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Storage virtualization is gaining traction with Fortune 1000 enterprises, according to a new study that found 35 percent currently use the technology and plan to expand their investment during the next two years.
Additionally, deployment is expected to hit 50 percent by 2009 -- a 400 percent spike since in adoption since 2005, according to a new report from research firm TheInfoPro.
Storage virtualization's popularity is on the rise because it is expanding beyond its initial benefit of providing storage efficiencies, said Robert Stevenson, TheInfoPro's managing director of storage research.
"I suspect we will see a drop in the next wave as cost-cutting accelerates and staff availability is reduced to do the big upfront work," Stevenson said. "But the end-of-year planning will reveal more of the savings potential" due to virtualization.
In addition to enterprises' efforts to consolidate and centralize storage, factors spurring adoption also include initiatives to boost data protection -- particularly when it comes to replication and disaster recovery, Stevenson said.
"Companies want to make servers disaster-recovery-proof," Stevenson told InternetNews.com.
The benefits of block and file virtualization are also becoming selling points, since they can be used as a tool to find and resolve application brownouts.
"Disk drives are getting bigger, increasing the probability of issues," Stevenson said in an earlier statement. "Storage virtualization provides a way to manage this risk, without businesses needing to engage 'SWAT team' forensics performance investigations."
TheInfoPro study found that virtualization is now the No. 4 most common storage initiative -- behind tiered storage build-out, consolidation and backup redesign, in descending order. Virtualization didn't break into the report's regular top-10 rankings until the technology debuted at fifth place, a year ago.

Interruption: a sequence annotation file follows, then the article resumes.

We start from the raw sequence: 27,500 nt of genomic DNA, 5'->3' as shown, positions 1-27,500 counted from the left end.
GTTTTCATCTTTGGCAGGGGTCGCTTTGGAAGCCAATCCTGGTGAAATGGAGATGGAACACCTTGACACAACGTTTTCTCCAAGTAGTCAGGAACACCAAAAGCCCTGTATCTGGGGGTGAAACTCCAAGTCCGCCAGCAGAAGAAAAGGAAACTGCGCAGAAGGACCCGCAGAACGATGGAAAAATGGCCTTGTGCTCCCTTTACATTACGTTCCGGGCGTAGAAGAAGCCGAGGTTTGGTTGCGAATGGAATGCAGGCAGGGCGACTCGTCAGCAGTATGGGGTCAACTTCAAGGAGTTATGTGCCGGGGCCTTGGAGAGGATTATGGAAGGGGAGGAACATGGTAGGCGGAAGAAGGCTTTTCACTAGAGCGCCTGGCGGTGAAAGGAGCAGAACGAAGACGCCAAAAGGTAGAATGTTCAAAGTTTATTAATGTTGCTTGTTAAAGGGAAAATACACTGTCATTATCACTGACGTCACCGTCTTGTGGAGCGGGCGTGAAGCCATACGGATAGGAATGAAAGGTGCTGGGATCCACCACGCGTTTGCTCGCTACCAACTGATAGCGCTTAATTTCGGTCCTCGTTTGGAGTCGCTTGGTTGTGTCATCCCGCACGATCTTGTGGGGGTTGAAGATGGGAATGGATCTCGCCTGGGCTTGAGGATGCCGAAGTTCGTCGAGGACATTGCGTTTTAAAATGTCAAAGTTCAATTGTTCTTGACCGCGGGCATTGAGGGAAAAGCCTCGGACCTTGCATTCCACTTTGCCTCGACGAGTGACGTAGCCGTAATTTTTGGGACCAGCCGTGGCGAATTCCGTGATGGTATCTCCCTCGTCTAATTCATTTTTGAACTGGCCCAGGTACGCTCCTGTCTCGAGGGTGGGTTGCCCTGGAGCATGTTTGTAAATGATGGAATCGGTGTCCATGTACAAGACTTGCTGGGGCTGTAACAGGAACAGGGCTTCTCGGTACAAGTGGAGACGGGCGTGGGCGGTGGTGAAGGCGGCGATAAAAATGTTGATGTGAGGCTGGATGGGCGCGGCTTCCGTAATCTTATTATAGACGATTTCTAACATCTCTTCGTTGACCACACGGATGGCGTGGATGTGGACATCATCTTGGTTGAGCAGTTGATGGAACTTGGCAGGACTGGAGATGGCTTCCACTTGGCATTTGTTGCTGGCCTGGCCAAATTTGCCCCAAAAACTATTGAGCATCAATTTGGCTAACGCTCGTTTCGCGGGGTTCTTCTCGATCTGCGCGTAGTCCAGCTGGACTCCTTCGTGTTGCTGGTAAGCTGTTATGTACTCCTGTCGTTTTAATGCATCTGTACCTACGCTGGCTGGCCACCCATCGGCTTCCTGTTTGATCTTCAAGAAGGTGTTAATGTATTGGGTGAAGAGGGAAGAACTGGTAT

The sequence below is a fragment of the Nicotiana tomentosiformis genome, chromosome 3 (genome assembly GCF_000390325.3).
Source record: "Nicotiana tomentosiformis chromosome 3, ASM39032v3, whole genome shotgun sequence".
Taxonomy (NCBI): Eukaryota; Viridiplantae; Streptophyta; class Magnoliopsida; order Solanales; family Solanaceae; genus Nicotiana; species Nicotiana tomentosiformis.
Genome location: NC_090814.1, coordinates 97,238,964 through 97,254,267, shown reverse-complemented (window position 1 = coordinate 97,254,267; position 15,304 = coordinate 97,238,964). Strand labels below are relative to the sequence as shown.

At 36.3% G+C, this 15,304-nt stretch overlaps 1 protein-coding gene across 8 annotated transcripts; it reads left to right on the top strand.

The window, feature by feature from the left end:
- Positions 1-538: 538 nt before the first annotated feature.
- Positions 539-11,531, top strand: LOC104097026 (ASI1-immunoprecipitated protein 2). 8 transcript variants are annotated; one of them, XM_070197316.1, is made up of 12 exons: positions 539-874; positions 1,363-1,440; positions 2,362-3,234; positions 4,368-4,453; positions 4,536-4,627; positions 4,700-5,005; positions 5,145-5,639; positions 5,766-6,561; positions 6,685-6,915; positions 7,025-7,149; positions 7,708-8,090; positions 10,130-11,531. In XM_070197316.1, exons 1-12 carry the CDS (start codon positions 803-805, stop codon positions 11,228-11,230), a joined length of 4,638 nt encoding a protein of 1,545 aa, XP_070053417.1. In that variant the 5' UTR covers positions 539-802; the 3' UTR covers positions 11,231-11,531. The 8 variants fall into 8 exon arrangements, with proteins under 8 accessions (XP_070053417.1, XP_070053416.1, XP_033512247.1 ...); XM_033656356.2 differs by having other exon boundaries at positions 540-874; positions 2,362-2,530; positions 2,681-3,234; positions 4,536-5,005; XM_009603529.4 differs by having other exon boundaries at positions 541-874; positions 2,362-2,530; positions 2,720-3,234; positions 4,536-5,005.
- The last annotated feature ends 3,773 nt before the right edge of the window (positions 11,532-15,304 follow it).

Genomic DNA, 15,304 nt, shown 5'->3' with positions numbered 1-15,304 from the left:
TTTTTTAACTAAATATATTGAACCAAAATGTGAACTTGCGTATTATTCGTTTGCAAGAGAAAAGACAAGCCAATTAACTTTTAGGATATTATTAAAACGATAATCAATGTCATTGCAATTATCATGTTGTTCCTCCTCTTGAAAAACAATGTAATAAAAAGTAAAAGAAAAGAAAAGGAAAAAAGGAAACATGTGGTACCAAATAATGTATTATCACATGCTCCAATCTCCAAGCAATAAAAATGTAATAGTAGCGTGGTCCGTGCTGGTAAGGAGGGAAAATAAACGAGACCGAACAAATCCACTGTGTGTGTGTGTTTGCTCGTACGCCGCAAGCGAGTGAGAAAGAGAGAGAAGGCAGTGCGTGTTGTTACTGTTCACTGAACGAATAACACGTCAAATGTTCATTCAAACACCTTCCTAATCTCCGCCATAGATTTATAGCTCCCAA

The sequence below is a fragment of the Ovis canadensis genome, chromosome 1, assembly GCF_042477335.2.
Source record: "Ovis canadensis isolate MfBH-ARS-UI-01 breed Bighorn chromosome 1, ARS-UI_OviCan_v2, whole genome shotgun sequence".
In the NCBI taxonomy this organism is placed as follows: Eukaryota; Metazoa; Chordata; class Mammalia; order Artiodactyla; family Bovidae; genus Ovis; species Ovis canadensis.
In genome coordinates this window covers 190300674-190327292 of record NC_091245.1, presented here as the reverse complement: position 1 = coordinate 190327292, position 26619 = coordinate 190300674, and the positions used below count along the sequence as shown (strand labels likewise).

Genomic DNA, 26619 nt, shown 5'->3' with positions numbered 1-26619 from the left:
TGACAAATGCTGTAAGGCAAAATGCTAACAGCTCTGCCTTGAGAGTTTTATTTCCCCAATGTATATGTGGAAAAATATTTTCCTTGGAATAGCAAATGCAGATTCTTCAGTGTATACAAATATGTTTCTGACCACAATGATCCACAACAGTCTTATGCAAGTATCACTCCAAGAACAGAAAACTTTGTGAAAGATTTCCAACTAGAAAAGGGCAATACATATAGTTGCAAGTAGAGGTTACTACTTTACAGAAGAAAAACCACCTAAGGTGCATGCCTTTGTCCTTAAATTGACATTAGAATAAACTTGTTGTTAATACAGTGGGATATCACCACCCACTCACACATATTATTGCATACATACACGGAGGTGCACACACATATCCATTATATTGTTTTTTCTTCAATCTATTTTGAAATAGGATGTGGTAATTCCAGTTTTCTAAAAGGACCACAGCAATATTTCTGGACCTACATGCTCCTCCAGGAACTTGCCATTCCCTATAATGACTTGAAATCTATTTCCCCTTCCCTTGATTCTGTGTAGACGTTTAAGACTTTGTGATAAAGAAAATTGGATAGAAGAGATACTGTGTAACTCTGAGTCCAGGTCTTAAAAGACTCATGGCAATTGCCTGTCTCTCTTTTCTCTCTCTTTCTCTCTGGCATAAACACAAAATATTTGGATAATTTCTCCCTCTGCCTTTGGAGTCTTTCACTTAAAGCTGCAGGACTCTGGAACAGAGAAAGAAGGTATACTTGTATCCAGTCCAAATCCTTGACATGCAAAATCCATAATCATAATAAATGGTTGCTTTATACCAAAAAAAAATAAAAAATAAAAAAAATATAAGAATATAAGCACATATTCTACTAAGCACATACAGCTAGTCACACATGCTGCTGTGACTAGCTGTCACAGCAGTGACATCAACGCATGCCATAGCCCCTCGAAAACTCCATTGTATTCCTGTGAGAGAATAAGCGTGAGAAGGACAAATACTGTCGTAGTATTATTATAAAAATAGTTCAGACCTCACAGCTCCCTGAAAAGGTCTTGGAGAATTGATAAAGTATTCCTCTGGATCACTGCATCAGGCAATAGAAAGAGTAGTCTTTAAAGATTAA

Despite the technology's booming growth among Fortune 1000 firms, it's unclear whether the trend will trickle down to affect small- to mid-sized businesses. That's because larger organizations typically have the storage expertise to make the technology work.
That expertise is typically not available in the small business environment, Stevenson said -- making it a tougher sell.
"The smaller the organization, the less likely it will have a specialized individual for storage," he said. "You just have business staff making storage and server purchases at the SMB level."
Vendors, however, are aiming to change that. IBM recently announced an entry-level virtualization starter kit for SMBs.
IBM's SMB offering came as the latest part of a program the vendor kicked off two years ago, when it debuted its IBM Virtualization Test Drive program aimed at luring smaller customers to virtualization technology in general.
EMC has also made moves to help SMBs adopt storage virtualization.
This article was first published on InternetNews.com.